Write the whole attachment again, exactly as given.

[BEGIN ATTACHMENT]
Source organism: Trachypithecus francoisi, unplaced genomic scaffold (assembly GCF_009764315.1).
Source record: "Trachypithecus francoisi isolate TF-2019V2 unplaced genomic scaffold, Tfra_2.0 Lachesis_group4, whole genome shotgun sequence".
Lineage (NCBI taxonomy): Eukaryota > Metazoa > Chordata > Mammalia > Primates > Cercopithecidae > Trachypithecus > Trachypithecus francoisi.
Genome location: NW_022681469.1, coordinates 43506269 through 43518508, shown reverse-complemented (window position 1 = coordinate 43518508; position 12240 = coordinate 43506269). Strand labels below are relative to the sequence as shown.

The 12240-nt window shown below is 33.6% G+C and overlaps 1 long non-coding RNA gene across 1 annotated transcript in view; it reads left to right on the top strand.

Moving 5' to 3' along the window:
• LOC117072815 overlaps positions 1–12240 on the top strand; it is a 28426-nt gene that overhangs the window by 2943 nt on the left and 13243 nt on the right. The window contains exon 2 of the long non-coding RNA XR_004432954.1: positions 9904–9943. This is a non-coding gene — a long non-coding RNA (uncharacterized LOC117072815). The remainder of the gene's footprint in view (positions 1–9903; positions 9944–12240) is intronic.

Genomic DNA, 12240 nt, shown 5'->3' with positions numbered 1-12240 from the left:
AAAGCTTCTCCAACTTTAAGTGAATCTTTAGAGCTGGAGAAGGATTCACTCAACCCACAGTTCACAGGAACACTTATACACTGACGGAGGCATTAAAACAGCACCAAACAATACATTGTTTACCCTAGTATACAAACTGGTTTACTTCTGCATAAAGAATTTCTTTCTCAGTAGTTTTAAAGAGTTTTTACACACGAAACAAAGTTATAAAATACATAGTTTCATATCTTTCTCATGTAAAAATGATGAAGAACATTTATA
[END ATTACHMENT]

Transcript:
Source organism: Trachypithecus francoisi, unplaced genomic scaffold (assembly GCF_009764315.1).
Source record: "Trachypithecus francoisi isolate TF-2019V2 unplaced genomic scaffold, Tfra_2.0 Lachesis_group4, whole genome shotgun sequence".
Lineage (NCBI taxonomy): Eukaryota > Metazoa > Chordata > Mammalia > Primates > Cercopithecidae > Trachypithecus > Trachypithecus francoisi.
Genome location: NW_022681469.1, coordinates 43506269 through 43518508, shown reverse-complemented (window position 1 = coordinate 43518508; position 12240 = coordinate 43506269). Strand labels below are relative to the sequence as shown.

The 12240-nt window shown below is 33.6% G+C and overlaps 1 long non-coding RNA gene across 1 annotated transcript in view; it reads left to right on the top strand.

Moving 5' to 3' along the window:
• LOC117072815 overlaps positions 1–12240 on the top strand; it is a 28426-nt gene that overhangs the window by 2943 nt on the left and 13243 nt on the right. The window contains exon 2 of the long non-coding RNA XR_004432954.1: positions 9904–9943. This is a non-coding gene — a long non-coding RNA (uncharacterized LOC117072815). The remainder of the gene's footprint in view (positions 1–9903; positions 9944–12240) is intronic.

Genomic DNA, 12240 nt, shown 5'->3' with positions numbered 1-12240 from the left:
AAAGCTTCTCCAACTTTAAGTGAATCTTTAGAGCTGGAGAAGGATTCACTCAACCCACAGTTCACAGGAACACTTATACACTGACGGAGGCATTAAAACAGCACCAAACAATACATTGTTTACCCTAGTATACAAACTGGTTTACTTCTGCATAAAGAATTTCTTTCTCAGTAGTTTTAAAGAGTTTTTACACACGAAACAAAGTTATAAAATACATAGTTTCATATCTTTCTCATGTAAAAATGATGAAGAACATTTATA